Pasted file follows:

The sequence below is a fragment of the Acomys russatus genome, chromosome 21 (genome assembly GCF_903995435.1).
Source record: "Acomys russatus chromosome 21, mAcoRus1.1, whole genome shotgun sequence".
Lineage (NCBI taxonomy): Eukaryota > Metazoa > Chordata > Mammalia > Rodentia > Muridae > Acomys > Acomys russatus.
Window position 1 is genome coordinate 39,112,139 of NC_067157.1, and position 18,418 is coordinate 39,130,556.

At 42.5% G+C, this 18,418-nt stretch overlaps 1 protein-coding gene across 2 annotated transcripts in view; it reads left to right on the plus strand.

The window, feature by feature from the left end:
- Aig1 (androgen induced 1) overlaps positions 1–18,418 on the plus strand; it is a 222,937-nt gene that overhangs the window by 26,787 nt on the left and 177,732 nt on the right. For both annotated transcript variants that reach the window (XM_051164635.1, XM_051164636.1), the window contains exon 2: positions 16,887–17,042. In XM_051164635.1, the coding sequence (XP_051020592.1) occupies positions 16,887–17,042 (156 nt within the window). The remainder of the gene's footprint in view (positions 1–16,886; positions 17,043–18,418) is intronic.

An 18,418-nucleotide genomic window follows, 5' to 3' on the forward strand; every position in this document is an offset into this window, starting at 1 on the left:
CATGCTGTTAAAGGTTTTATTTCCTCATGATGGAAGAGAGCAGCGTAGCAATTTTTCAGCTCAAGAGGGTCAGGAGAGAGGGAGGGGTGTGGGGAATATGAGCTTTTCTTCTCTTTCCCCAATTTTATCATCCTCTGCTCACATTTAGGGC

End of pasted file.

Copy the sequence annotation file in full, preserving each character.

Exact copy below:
The sequence below is a fragment of the Acomys russatus genome, chromosome 21 (genome assembly GCF_903995435.1).
Source record: "Acomys russatus chromosome 21, mAcoRus1.1, whole genome shotgun sequence".
Lineage (NCBI taxonomy): Eukaryota > Metazoa > Chordata > Mammalia > Rodentia > Muridae > Acomys > Acomys russatus.
Window position 1 is genome coordinate 39,112,139 of NC_067157.1, and position 18,418 is coordinate 39,130,556.

At 42.5% G+C, this 18,418-nt stretch overlaps 1 protein-coding gene across 2 annotated transcripts in view; it reads left to right on the plus strand.

The window, feature by feature from the left end:
- Aig1 (androgen induced 1) overlaps positions 1–18,418 on the plus strand; it is a 222,937-nt gene that overhangs the window by 26,787 nt on the left and 177,732 nt on the right. For both annotated transcript variants that reach the window (XM_051164635.1, XM_051164636.1), the window contains exon 2: positions 16,887–17,042. In XM_051164635.1, the coding sequence (XP_051020592.1) occupies positions 16,887–17,042 (156 nt within the window). The remainder of the gene's footprint in view (positions 1–16,886; positions 17,043–18,418) is intronic.

An 18,418-nucleotide genomic window follows, 5' to 3' on the forward strand; every position in this document is an offset into this window, starting at 1 on the left:
CATGCTGTTAAAGGTTTTATTTCCTCATGATGGAAGAGAGCAGCGTAGCAATTTTTCAGCTCAAGAGGGTCAGGAGAGAGGGAGGGGTGTGGGGAATATGAGCTTTTCTTCTCTTTCCCCAATTTTATCATCCTCTGCTCACATTTAGGGC